If you take a look at the Environment screen of a stack you will notice it's pretty busy - in fact it's the second busiest view in Spacelift (run being the undisputed winner). Ultimately though, all the records here are either environment variables or mounted files. The main part of the view represents the synthetic outcome determining what your run will "see" when executed. If this does not make sense yet, please hang on and read the remainder of this article.
The concept of environment variables is instinctively understood by all programmers. It's represented as a key-value mapping available to all processes running in a given environment. Both with Pulumi and Terraform, environment variables are frequently used to configure providers. Additionally, when prefixed with
TF_VAR_ they are used in Terraform to use environment variables as Terraform input variables.
Spacelift does not provide a dedicated mechanism of defining Terraform input variables because the combination of
TF_VAR_ environment variables and mounted files should cover all use cases without the need to introduce an extra entity.
Adding an environment variable is rather straightforward - don't worry yet about the visibility (difference between plain and secret variables). This is described in a separate section:
...and so is editing:
You will possibly notice some environment variables being marked as
<computed>, which means that their value is only computed at runtime. These are not directly set on the stack but come from various integrations - for example, AWS credentials (
AWS_ACCESS_KEY_ID and friends) are set by the AWS integration and
SPACELIFT_API_TOKEN is injected into each run to serve a number of purposes.
You cannot set a computed value but you can override it - that is, explicitly set an environment variable on a stack that has the same name as the variable that comes from integration. This is due to precedence rules that warrant its own dedicated section.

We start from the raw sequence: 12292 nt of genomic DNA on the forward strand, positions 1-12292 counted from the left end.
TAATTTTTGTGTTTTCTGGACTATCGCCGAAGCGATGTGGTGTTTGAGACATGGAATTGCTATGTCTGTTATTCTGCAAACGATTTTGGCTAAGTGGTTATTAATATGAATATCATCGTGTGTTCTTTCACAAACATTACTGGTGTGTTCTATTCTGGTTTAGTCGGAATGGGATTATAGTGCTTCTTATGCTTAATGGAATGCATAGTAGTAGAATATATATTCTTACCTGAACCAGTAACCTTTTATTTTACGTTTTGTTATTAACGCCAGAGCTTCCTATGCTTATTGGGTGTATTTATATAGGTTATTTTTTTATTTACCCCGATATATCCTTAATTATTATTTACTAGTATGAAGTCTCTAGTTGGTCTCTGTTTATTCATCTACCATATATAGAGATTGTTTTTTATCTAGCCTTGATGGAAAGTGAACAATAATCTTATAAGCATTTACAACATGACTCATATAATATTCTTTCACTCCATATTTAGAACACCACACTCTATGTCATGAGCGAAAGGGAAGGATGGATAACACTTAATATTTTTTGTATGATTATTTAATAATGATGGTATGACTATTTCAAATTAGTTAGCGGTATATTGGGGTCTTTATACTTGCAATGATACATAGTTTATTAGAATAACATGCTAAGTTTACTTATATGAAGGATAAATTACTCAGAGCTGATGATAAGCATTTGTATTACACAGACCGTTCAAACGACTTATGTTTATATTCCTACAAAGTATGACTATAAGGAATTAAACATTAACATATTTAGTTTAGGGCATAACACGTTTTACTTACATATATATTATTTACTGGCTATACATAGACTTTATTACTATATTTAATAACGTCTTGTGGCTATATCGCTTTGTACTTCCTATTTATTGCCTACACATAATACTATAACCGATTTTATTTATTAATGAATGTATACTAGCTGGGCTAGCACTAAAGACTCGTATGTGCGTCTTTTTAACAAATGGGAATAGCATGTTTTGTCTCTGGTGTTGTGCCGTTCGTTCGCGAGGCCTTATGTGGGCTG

Overriding a computed value is almost like editing a regular stack variable, although worth noticing is Override replacing Edit and the lack of Delete action:
When you click Override, you can replace the value computed at runtime with a static one:
Note how it becomes a regular write-only variable upon saving:
If you delete this variable, it will again be replaced by the computed one. If you want to get rid of the computed variable entirely, you will need to disable the integration that originally led to its inclusion in this list.
The Spacelift environment section lists a special subset of computed values that are injected into each run and that provide some Spacelift-specific metadata about the context of the job being executed. These are prefixed so that they can be used directly as input variables to Terraform configuration, and their names always clearly suggest the content:
Unless you know exactly what you're doing, we generally discourage overriding these dynamic variables, to avoid confusion.
Per-stage environment variables»
The Spacelift flow can be broken down into a number of stages - most importantly:
- Initializing, where we prepare the workspace;
- Planning, which calculates the changes;
- Applying, which makes the actual changes;
In this model, only the Applying phase makes any actual changes to your resources and your state and needs the credentials that support it. Yet frequently, the practice is to pass the same credentials to all stages. The reason for that is either the lack of awareness or - more often - the limitations in the tooling. Depending on your flow, this may be a potential security issue because even if you manually review every job before it reaches the Applying stage, the Planning phase can do a lot of damage.
Spacelift supports a more security-conscious approach by allowing users to define variables that are passed to read (in practice, everything except for Applying) and write stages. By default, we pass an environment variable to all stages, but prefixes can be used to change the default behavior.
An environment variable whose name starts with the
ro_ prefix is only passed to read stages but not to the write (Applying) stage. On the other hand, an environment variable whose name starts with the
wo_ prefix is only passed to the write (Applying) stage but not to the read ones.
Combining the two prefixes makes it easy to create flows that limit the exposure of admin credentials to the code that has been thoroughly reviewed. The example below uses a